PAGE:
To get the Recall on the ballot, they need to collect just 10,700 signatures. With a month left to go before the August 3 deadline to turn in their signatures for a November general election, the Recall announced they had over 9,000 officially pre-verified signatures, and that they were aiming for November but just weren’t sure if they could get there.

Despite their pace up to that point being just under 1,000 per week (given their expensive mail operation to the wealthy parts of the district), we predicted they were planning to intentionally slow down signature collection and, come August 3, cynically pretend they just didn’t have enough to submit.

Why? Because in King County, where Seattle is located, as recently as 2016 and 2018, special elections have had up to 40 percent and 50 percent lower turnout than general elections.

So our movement went on the offensive, exposing the Recall’s primary strategy for what it is: voter suppression.

The only reason the Recall campaign was even in a position to bypass the general election was because the Washington State Supreme Court inexplicably delayed ruling on our case for nearly three months after their own ruling date, which was set for early January. Had they ruled even ten days earlier, a special election may have been off the table altogether.

Signing the Petition for My Own Recall

At a press conference on July 9, I became perhaps the first politician to ever sign a petition for their own recall, and the Kshama Solidarity Campaign announced it would begin collecting thousands of signatures for the Recall with the message of “put up or shut up.” We said at the press conference, “You say you want to turn in your signatures and get on the ballot in November? Then do it. The Solidarity Campaign will collect the rest.” Of course, we only collected signatures from our supporters who opposed the Recall Campaign and wanted to sign as a way to fight its voter suppression.

Our campaign caught fire. Our volunteer turnout to canvassing increased eight-fold, with 764 two-hour canvassing shifts in the three weeks between July 9 and August 1. We held a Solidarity Campaign labor rally with over 100 union members in attendance followed by a canvassing shift, and Seattle DSA organized a rally and fundraiser with Jacobin writer Meagan Day and former Bernie 2020 press secretary Briahna Joy Gray.

We knew this approach would be a win-win for us. Either we would force the Recall to turn in the signatures by August 3, which would mean a high-turnout November election, or we would make it clear for all to see what our opponents’ aim was the whole time: avoid a general election and intentionally suppress the vote.

We delivered our rapidly growing stack of signatures to the Recall campaign every two days via a legal courier, just as they requested in the furious emails we received from their lawyer. At 2,000 signatures, we held a press conference outside the lawyer’s office, and at 3,000, the day before the August 3 deadline, held a rally outside his office that we called “Put Up or Shut Up.”

Despite clearly having enough signatures to submit for a November election, the Recall held on to their signatures and refused to turn them in. Now, our plan is to build the strongest Get Out the Vote effort Seattle has ever seen. The only way to stop right-wing attacks like voter suppression is to build a movement to fight back — so that’s exactly what we plan to do.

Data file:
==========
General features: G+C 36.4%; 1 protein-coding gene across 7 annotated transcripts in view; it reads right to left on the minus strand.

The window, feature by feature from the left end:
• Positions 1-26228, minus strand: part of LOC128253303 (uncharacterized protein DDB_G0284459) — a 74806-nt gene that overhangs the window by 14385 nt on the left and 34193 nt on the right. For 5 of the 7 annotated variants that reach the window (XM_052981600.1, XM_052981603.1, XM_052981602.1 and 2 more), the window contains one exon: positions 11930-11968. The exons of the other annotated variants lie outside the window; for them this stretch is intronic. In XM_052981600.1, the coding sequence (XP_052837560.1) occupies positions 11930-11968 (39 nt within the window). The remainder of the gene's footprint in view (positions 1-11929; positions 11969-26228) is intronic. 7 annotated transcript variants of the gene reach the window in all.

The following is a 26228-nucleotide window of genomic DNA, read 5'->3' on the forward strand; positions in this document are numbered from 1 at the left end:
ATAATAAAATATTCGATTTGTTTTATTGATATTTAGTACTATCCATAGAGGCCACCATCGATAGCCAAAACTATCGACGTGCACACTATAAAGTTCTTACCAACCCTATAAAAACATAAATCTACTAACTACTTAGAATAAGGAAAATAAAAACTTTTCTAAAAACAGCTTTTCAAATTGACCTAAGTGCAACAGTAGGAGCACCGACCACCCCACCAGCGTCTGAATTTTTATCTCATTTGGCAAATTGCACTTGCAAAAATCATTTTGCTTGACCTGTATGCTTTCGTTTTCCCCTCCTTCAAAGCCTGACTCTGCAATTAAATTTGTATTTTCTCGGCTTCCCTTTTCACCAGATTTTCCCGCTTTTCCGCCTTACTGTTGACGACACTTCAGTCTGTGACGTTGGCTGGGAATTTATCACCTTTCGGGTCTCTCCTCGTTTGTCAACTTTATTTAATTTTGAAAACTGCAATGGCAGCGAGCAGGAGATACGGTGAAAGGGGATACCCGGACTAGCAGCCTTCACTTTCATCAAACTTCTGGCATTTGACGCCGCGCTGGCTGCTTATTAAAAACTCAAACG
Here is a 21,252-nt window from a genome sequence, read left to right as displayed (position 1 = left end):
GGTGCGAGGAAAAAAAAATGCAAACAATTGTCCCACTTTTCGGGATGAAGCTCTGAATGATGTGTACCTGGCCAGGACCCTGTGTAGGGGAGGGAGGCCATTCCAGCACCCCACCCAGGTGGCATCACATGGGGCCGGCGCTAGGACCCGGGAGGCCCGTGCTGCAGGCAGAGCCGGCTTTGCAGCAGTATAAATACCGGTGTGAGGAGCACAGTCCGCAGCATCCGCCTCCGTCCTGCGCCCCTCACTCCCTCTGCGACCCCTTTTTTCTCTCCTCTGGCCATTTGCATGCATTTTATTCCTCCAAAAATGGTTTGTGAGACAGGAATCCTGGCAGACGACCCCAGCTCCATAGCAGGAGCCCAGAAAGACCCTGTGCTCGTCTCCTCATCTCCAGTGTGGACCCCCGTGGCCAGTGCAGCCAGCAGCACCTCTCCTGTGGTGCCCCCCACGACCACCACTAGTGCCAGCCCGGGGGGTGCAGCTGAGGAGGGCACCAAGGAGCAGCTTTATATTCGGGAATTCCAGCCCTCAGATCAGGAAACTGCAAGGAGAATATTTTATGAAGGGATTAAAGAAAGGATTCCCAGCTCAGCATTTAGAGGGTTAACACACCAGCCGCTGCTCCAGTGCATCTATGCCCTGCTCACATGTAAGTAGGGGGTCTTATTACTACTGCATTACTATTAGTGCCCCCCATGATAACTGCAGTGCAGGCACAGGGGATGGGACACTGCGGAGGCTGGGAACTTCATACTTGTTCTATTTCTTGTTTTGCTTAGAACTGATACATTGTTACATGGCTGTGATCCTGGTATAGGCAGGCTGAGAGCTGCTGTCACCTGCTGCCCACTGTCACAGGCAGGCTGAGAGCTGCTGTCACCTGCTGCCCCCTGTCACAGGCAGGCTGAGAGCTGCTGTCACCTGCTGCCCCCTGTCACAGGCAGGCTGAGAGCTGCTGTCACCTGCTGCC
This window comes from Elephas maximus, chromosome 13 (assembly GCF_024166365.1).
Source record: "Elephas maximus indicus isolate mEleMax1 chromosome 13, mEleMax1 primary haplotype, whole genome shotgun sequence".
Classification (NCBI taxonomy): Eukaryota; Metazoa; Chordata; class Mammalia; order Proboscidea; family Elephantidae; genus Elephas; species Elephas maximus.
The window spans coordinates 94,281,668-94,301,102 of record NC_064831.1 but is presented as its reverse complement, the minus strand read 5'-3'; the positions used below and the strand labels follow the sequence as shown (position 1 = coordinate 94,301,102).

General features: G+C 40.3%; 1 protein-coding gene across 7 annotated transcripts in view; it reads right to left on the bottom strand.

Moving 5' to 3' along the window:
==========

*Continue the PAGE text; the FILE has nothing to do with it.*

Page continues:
Elections and the Socialist Movement

We have used our Marxist city council seat to win historic victories for working people, which is why the Right, big business, and the Democratic establishment are coming after us. Because the ruling class doesn’t care how many times we have won democratic elections (despite Amazon spending $1.5 million in the 2019 city elections), they want us out, and are now using voter suppression to try to make it happen.

As Marxists, we use the capitalist electoral system to win concrete victories for the working class, popularize and build the socialist movement, and expose in real time the limits of the fundamentally undemocratic electoral system we are using. Ultimately, we know we can’t win a socialist transformation of society through the capitalist electoral system because it’s not our system; in fact, it’s designed specifically to prevent systemic change.

When our movement becomes too much of a threat to the status quo, the ruling class has no qualms about taking extraordinary measures, as we see with this undemocratic Recall and many more severe examples throughout history. This was what gave rise to McCarthyism and the “red scare” after World War II. Today, as the socialist movement grows more powerful and becomes better organized, the danger of a twenty-first century McCarthyism will increasingly be posed. This Recall campaign should be a warning to our entire movement.

Big business and the right wing want to make an example out of us, to show that Marxist politics will not be tolerated. But we cannot let them. Throughout the month of August, we are doing a donations drive to cancel out the Recall’s Trump and CEO dark money. Our movement must defend itself with everything we’ve got. We hope progressives and socialists across the country will join us.